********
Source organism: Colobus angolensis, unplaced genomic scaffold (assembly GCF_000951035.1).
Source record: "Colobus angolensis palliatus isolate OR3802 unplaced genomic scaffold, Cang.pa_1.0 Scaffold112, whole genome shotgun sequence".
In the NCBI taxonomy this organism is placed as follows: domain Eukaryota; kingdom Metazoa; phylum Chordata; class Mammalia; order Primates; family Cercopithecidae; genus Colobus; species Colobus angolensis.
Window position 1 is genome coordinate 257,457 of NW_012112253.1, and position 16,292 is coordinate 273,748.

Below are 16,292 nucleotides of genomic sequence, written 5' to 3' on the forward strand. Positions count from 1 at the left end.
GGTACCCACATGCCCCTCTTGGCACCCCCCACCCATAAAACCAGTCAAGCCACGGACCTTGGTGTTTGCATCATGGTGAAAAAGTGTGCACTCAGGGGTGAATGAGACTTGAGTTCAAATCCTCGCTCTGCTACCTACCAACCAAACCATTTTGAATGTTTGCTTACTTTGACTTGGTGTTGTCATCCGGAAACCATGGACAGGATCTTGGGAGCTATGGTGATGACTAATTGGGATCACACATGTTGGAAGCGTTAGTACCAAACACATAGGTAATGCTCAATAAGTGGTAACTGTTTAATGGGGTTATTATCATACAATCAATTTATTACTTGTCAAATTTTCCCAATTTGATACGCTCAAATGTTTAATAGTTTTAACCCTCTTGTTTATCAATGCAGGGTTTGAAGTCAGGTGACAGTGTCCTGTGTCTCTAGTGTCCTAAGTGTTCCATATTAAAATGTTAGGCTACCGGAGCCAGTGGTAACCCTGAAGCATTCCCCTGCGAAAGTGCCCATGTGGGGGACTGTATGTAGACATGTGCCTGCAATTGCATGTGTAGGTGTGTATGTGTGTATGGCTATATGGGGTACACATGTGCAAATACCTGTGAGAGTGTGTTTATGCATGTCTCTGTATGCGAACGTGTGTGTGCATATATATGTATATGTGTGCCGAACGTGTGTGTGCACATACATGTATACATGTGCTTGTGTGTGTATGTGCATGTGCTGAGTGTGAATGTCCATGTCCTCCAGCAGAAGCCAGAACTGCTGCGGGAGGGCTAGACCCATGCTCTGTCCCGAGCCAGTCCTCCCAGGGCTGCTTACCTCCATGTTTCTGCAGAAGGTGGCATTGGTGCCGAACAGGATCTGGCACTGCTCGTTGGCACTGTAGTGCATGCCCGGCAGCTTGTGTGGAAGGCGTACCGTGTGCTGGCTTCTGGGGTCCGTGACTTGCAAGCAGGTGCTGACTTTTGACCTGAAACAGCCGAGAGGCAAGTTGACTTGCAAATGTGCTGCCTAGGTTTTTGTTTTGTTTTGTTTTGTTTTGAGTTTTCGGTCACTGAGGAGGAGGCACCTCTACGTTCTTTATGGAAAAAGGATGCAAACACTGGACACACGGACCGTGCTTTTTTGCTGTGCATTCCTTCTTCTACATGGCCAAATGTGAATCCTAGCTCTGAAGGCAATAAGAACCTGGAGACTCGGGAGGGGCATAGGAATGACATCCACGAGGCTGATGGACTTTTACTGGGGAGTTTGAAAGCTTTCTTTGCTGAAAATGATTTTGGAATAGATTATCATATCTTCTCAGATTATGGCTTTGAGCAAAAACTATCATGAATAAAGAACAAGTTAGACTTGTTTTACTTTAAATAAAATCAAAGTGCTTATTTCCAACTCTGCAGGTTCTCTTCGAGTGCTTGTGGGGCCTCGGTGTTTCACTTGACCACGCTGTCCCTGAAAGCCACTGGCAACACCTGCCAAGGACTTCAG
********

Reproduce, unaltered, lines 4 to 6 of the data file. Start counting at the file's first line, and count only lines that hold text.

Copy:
Window position 1 is genome coordinate 257,457 of NW_012112253.1, and position 16,292 is coordinate 273,748.

Below are 16,292 nucleotides of genomic sequence, written 5' to 3' on the forward strand. Positions count from 1 at the left end.
GGTACCCACATGCCCCTCTTGGCACCCCCCACCCATAAAACCAGTCAAGCCACGGACCTTGGTGTTTGCATCATGGTGAAAAAGTGTGCACTCAGGGGTGAATGAGACTTGAGTTCAAATCCTCGCTCTGCTACCTACCAACCAAACCATTTTGAATGTTTGCTTACTTTGACTTGGTGTTGTCATCCGGAAACCATGGACAGGATCTTGGGAGCTATGGTGATGACTAATTGGGATCACACATGTTGGAAGCGTTAGTACCAAACACATAGGTAATGCTCAATAAGTGGTAACTGTTTAATGGGGTTATTATCATACAATCAATTTATTACTTGTCAAATTTTCCCAATTTGATACGCTCAAATGTTTAATAGTTTTAACCCTCTTGTTTATCAATGCAGGGTTTGAAGTCAGGTGACAGTGTCCTGTGTCTCTAGTGTCCTAAGTGTTCCATATTAAAATGTTAGGCTACCGGAGCCAGTGGTAACCCTGAAGCATTCCCCTGCGAAAGTGCCCATGTGGGGGACTGTATGTAGACATGTGCCTGCAATTGCATGTGTAGGTGTGTATGTGTGTATGGCTATATGGGGTACACATGTGCAAATACCTGTGAGAGTGTGTTTATGCATGTCTCTGTATGCGAACGTGTGTGTGCATATATATGTATATGTGTGCCGAACGTGTGTGTGCACATACATGTATACATGTGCTTGTGTGTGTATGTGCATGTGCTGAGTGTGAATGTCCATGTCCTCCAGCAGAAGCCAGAACTGCTGCGGGAGGGCTAGACCCATGCTCTGTCCCGAGCCAGTCCTCCCAGGGCTGCTTACCTCCATGTTTCTGCAGAAGGTGGCATTGGTGCCGAACAGGATCTGGCACTGCTCGTTGGCACTGTAGTGCATGCCCGGCAGCTTGTGTGGAAGGCGTACCGTGTGCTGGCTTCTGGGGTCCGTGACTTGCAAGCAGGTGCTGACTTTTGACCTGAAACAGCCGAGAGGCAAGTTGACTTGCAAATGTGCTGCCTAGGTTTTTGTTTTGTTTTGTTTTGTTTTGAGTTTTCGGTCACTGAGGAGGAGGCACCTCTACGTTCTTTATGGAAAAAGGATGCAAACACTGGACACACGGACCGTGCTTTTTTGCTGTGCATTCCTTCTTCTACATGGCCAAATGTGAATCCTAGCTCTGAAGGCAATAAGAACCTGGAGACTCGGGAGGGGCATAGGAATGACATCCACGAGGCTGATGGACTTTTACTGGGGAGTTTGAAAGCTTTCTTTGCTGAAAATGATTTTGGAATAGATTATCATATCTTCTCAGATTATGGCTTTGAGCAAAAACTATCATGAATAAAGAACAAGTTAGACTTGTTTTACTTTAAATAAAATCAAAGTGCTTATTTCCAACTCTGCAGGTTCTCTTCGAGTGCTTGTGGGGCCTCGGTGTTTCACTTGACCACGCTGTCCCTGAAAGCCACTGGCAACACCTGCCAAGGACTTCAG